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Title: Aristophanes, Posthumanism, and the Roots of Science Fiction
Authors: Cooper, Samuel Durham
Advisors: Holmes, Brooke
Contributors: Classics Department
Keywords: Aristophanes
Science Fiction
Subjects: Classical studies
Comparative literature
Issue Date: 2016
Publisher: Princeton, NJ : Princeton University
Abstract: Previous scholars have characterized science fiction as a genre that begins either in 1600 CE, with so-called “modern science,” or in the 19th century CE, when the application of science to manufacturing processes (so-called “technoscience”) revolutionized the structure and goals of human industry and consumption. This dissertation argues that if science fiction, as a literary genre, is defined by the presence of the characteristics that Istvan Csicsery-Ronay Jr. calls the “seven beauties of science fiction”—fictive neology, fictive novums, future history, imaginary science, the science-fictional sublime, the science-fictional grotesque, and the Technologiade—then at least three plays by the Greek comic poet Aristophanes—Clouds (423 BCE), Birds (414 BCE), and Assemblywomen (391 BCE)—may be read as science fiction. This implies that science fiction is not only a product of modern industrial societies, but also of at least one ancient agrarian society. The agrarian science fiction of Aristophanes, which is skeptical of the human pursuit of technical power and consistently highlights the possibility of unintended consequences, provides a salutary counterweight to the dreams of industrial and post-industrial science fiction that culminate in the Singularity, the apotheosis of “mechano-posthumanism,” an imaginary point in time beyond which manmade machines will transcend all limitations imposed by their creators and determine the future in accordance with their own unknowable desires. Future research employing the methods established in this dissertation may be able to demonstrate that other ancient Greco-Roman texts, such as the poetry of Empedocles, Aratus, and Lucretius; the myths of Plato; and the tales of Lucian, also belong to the category of agrarian science fiction.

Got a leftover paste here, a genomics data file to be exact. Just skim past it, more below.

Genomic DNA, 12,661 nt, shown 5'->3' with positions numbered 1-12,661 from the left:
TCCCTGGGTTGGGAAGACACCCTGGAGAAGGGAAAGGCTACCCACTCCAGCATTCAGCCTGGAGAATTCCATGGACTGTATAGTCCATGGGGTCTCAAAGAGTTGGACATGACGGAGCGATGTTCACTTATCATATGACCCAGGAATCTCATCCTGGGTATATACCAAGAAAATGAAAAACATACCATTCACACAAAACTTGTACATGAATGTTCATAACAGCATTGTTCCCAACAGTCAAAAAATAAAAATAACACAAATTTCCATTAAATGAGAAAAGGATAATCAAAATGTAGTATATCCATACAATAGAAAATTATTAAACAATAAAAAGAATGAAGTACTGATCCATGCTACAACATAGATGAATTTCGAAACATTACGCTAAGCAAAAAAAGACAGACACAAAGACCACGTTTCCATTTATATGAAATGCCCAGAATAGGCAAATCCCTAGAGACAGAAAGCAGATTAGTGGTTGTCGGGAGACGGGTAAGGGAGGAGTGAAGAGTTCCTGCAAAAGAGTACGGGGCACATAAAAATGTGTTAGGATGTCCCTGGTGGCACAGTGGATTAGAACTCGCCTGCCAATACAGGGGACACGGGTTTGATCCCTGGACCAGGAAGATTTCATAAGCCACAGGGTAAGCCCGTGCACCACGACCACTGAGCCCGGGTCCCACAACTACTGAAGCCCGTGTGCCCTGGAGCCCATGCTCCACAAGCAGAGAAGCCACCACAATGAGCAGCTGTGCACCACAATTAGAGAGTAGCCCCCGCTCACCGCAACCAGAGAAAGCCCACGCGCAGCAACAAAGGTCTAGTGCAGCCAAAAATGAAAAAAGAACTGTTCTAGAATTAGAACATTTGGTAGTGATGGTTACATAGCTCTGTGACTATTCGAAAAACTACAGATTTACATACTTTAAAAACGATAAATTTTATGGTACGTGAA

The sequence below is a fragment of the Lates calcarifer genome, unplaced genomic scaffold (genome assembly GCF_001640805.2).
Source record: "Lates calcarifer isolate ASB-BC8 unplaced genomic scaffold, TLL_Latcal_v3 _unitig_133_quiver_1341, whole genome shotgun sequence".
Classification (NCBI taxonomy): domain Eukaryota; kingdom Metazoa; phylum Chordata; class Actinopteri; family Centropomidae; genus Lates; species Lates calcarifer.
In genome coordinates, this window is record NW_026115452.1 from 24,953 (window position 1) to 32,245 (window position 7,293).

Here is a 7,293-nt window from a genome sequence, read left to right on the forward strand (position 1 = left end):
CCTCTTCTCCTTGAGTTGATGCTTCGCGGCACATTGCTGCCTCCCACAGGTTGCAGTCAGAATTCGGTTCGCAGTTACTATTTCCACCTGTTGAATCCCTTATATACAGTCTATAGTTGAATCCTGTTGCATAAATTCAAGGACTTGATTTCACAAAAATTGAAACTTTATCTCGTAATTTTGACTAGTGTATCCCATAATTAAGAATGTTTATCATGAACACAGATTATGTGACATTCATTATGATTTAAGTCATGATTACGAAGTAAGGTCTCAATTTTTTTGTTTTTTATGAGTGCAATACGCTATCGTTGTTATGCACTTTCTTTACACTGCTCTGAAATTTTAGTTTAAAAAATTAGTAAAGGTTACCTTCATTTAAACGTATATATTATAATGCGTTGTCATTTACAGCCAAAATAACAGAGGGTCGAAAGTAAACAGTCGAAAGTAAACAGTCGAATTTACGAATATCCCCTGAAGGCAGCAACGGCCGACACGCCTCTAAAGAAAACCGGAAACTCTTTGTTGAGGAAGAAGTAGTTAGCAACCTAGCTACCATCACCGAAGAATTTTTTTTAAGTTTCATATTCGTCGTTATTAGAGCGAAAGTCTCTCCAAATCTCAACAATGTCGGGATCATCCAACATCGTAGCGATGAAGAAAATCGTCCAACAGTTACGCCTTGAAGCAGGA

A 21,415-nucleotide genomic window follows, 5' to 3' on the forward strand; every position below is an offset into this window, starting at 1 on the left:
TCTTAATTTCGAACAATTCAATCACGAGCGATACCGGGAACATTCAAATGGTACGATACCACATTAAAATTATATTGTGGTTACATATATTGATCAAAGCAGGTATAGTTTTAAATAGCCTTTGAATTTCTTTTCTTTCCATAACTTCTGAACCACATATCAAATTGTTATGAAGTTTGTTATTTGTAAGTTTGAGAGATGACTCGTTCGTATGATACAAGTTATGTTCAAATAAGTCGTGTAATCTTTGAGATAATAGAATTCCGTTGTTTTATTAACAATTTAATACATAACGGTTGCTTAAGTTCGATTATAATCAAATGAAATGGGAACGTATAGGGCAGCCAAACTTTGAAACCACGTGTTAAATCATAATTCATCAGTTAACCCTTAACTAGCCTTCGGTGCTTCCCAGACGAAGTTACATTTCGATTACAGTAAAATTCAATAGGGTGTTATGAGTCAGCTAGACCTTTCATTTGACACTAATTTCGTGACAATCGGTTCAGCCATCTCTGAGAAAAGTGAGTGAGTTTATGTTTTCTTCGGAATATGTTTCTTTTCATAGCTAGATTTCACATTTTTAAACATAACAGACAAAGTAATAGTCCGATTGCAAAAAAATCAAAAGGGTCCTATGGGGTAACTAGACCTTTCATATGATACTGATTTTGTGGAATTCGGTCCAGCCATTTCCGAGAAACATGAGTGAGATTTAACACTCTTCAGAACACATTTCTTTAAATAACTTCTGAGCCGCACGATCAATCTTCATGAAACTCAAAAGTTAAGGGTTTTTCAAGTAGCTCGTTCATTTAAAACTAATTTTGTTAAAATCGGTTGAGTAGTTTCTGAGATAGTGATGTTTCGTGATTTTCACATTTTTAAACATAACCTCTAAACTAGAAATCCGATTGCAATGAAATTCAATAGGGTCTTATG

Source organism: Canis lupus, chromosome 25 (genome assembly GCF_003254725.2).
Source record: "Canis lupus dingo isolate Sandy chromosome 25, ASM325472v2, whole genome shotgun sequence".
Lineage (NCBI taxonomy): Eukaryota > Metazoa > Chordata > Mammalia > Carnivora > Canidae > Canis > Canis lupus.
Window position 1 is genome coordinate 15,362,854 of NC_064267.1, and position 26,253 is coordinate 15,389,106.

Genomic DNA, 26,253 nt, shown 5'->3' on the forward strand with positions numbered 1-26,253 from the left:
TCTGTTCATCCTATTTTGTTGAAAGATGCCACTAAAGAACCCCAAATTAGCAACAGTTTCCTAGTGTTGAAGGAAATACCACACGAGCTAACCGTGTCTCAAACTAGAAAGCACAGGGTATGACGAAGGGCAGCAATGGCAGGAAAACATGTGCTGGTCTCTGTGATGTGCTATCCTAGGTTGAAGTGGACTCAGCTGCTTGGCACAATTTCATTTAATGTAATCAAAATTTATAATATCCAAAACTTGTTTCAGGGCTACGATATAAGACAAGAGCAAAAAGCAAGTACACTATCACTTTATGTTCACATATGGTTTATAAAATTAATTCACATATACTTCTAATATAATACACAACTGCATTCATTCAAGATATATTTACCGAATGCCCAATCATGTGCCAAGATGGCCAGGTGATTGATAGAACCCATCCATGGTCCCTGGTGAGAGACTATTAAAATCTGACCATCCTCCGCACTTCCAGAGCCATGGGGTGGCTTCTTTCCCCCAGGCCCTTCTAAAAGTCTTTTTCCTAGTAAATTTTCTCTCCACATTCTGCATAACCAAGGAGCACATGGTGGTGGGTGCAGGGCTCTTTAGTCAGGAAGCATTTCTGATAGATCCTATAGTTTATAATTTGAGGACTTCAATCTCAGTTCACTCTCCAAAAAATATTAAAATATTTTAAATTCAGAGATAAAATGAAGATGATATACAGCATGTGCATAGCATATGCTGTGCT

Alternate format: The Mudd Manuscript Library retains one bound copy of each dissertation. Search for these copies in the library's main catalog:
Type of Material: Academic dissertations (Ph.D.)
Language: en
Appears in Collections:Classics

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